The closer you can get, and the fewer hops you have to take to get to the services you use, the better the experience. The better the experience, the better the output from your organisation with less friction and fewer delays.

While delays like this are most obvious in a voice or video call, the same micro slowdowns affect productivity and performance of all corporate applications. Finance systems that take a second to refresh a page vs 100ms can measurably affect throughput across dozens or hundreds of people using that system.

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Tapping into where the cloud lives

NEXTDC’s headline is that it is “where the cloud lives”. As abstract as this may sound, it is in fact a literal reflection of the fact that NEXTDC hosts more hyperscale public cloud services in its data centres than any other data centre in Australia.

That means when your company colocates your servers inside NEXTDC, and you directly connect to your cloud services, you’re only milliseconds, if not nanoseconds, away from the likes of Microsoft, AWS, Google, Oracle, IBM and Alibaba Cloud. It’s the closest you can get to your critical digital platforms driving down your application latency.

Adam explains, “NEXTDC also partners with the nation’s major carrier networks like Vocus, Telstra, Optus and others, who can connect you to the clouds at NEXTDC data centres even without you having a rack colocated with us.”

“So, for example, if you have an office in Sydney CBD, you could use a carrier service to get to our data centre, and we would Cross Connect that service from the data centre ‘meet me room’ right into your cloud provider.”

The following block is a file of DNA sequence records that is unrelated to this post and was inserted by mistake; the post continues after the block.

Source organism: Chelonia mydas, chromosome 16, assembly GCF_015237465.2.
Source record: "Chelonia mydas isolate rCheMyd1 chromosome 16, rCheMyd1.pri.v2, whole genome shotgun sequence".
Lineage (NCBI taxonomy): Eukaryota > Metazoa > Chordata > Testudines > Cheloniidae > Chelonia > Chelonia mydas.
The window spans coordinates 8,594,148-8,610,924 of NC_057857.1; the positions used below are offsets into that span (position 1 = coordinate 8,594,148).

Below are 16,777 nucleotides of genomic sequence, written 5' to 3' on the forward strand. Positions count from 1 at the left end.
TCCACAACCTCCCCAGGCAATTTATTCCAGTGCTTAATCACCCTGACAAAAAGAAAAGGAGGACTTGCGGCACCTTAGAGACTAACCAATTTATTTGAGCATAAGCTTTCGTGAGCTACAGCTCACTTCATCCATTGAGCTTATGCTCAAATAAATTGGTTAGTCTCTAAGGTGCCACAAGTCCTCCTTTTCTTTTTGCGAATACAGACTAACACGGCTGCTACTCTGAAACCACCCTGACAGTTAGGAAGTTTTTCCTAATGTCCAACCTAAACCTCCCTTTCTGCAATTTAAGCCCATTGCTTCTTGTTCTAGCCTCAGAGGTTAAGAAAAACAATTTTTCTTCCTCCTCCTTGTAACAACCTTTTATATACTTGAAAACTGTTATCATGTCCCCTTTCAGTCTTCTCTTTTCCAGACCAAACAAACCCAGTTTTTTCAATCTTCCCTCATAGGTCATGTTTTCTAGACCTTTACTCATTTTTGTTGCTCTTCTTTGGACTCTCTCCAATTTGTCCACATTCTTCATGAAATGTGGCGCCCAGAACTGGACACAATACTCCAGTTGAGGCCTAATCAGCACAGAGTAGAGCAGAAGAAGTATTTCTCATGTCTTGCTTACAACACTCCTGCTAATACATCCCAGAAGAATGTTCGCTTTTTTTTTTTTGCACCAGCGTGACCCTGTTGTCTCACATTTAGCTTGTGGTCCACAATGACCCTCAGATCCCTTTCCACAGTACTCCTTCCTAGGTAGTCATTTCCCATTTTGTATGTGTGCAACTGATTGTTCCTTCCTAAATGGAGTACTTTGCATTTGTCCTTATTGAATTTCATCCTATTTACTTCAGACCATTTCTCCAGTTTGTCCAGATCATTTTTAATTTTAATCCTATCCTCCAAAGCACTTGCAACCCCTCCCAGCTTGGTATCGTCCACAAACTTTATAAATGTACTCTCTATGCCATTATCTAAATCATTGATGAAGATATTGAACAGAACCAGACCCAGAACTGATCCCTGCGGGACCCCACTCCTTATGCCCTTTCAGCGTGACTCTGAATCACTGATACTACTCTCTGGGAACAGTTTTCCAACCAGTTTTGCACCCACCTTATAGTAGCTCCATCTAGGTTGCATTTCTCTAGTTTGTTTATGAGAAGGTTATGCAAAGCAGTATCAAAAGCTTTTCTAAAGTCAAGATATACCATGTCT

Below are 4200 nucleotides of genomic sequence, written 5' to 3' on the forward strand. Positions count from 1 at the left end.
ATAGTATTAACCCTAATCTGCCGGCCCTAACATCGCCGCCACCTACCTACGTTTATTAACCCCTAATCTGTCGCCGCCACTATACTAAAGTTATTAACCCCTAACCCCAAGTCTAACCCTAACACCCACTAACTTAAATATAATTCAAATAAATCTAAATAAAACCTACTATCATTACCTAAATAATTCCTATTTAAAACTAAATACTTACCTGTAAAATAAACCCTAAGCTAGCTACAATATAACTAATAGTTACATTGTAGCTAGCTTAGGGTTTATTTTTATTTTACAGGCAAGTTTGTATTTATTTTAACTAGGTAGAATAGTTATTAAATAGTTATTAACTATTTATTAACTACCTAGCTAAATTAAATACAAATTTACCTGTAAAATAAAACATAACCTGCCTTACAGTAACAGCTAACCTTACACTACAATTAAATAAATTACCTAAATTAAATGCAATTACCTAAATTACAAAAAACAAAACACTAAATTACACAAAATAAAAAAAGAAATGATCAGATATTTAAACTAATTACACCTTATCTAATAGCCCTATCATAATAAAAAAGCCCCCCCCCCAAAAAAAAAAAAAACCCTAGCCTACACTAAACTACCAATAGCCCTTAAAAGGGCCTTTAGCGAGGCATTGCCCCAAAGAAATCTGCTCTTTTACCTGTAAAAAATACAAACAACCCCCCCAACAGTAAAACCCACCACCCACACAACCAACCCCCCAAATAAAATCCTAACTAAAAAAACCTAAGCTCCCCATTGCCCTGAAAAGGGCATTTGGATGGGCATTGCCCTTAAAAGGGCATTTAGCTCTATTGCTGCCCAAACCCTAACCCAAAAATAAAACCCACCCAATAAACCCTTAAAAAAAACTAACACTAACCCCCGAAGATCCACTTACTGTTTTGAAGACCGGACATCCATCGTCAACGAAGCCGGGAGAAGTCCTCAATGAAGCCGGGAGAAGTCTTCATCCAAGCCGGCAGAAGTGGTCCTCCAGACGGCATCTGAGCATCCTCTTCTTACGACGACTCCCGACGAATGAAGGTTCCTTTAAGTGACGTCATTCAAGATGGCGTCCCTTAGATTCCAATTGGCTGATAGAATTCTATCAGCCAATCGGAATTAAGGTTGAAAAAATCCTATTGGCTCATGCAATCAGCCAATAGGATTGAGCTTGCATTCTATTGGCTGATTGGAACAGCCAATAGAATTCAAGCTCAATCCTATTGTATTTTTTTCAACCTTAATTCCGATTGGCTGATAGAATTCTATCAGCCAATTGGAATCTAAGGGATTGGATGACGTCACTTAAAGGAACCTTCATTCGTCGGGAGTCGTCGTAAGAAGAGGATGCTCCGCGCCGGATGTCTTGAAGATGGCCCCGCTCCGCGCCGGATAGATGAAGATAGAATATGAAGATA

“Simply put, we can still help you get access to the cloud directly, and affordably, even if you don’t have rack space directly with us.”

Making a direct cloud connection

“Private fibre to the cloud” sounds horribly expensive – and it could be if it was truly a point-to-point connection to a data centre – but the truth is, it’s not necessary.

Most large organisations are already in buildings served by telco fibre and getting their internet and WAN connectivity over it.

Adding a direct connection to cloud infrastructure, such as a NEXTDC data centre, is simply a matter of getting the telco to configure a virtual tunnel within the fibre path. This can deliver practically the equivalent of point-to-point dedicated fibre, at a fraction of the cost.

Alternatively, customers can relocate their physical IT footprint in the data centre and from there a standard Cross Connect will get you directly connected to the cloud infrastructure your company uses. Performance-wise, it’s the closest thing to having AWS or Azure in your office building, but with none of the responsibility or cost associated with managing it.

Adam explains,

If you’re in a NEXTDC data centre, you can connect to these hyperscale cloud providers via a single Cross Connect - $120 a month for example would give you up to 10GbE connectivity into that provider. But if you tried to buy 10GbE internet for your office, it could be well over $10,000 a month.